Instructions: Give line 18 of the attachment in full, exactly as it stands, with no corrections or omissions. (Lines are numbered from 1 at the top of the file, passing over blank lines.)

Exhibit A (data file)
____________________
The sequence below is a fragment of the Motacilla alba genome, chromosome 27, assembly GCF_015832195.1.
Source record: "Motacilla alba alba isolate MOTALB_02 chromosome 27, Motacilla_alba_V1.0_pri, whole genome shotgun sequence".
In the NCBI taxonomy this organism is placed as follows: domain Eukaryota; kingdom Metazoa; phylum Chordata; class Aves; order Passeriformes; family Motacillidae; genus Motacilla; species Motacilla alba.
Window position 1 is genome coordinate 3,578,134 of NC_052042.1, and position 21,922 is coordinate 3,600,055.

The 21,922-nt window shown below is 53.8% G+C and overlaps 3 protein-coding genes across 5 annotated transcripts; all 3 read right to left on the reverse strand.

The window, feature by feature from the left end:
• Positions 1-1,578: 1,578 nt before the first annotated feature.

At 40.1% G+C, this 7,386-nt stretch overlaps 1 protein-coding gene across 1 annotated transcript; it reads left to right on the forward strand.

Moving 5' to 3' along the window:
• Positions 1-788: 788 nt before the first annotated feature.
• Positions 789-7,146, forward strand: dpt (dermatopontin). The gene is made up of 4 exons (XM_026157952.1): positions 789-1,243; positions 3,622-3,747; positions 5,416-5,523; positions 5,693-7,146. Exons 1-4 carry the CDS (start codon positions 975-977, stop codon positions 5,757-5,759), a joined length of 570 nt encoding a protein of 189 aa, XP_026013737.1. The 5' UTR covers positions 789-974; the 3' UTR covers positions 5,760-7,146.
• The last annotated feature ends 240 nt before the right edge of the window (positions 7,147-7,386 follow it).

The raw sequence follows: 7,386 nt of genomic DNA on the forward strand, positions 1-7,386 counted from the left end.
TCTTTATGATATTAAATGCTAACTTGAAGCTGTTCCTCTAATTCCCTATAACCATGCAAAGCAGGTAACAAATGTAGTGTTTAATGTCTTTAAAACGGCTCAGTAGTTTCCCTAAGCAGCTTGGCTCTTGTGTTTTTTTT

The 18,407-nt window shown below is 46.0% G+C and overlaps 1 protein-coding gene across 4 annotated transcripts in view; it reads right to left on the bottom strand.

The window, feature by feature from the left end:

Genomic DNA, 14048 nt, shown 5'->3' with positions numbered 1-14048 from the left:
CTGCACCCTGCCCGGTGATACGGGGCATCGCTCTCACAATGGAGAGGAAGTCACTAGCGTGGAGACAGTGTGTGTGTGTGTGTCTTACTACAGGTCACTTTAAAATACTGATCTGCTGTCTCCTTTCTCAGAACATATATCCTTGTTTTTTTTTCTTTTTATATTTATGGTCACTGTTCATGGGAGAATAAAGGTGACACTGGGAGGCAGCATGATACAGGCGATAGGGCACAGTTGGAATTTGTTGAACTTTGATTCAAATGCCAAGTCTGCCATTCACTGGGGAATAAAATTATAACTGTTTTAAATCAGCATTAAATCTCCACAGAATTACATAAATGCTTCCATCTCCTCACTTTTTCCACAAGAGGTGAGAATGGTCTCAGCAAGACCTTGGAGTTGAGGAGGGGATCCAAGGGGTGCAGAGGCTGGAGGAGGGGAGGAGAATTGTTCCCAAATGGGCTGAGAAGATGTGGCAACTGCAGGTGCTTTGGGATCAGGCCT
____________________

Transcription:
CTGCACCCTGCCCGGTGATACGGGGCATCGCTCTCACAATGGAGAGGAAGTCACTAGCGTGGAGACAGTGTGTGTGTGTGTGTCTTACTACAGGTCACTTTAAAATACTGATCTGCTGTCTCCTTTCTCAGAACATATATCCTTGTTTTTTTTTCTTTTTATATTTATGGTCACTGTTCATGGGAGAATAAAGGTGACACTGGGAGGCAGCATGATACAGGCGATAGGGCACAGTTGGAATTTGTTGAACTTTGATTCAAATGCCAAGTCTGCCATTCACTGGGGAATAAAATTATAACTGTTTTAAATCAGCATTAAATCTCCACAGAATTACATAAATGCTTCCATCTCCTCACTTTTTCCACAAGAGGTGAGAATGGTCTCAGCAAGACCTTGGAGTTGAGGAGGGGATCCAAGGGGTGCAGAGGCTGGAGGAGGGGAGGAGAATTGTTCCCAAATGGGCTGAGAAGATGTGGCAACTGCAGGTGCTTTGGGATCAGGCCT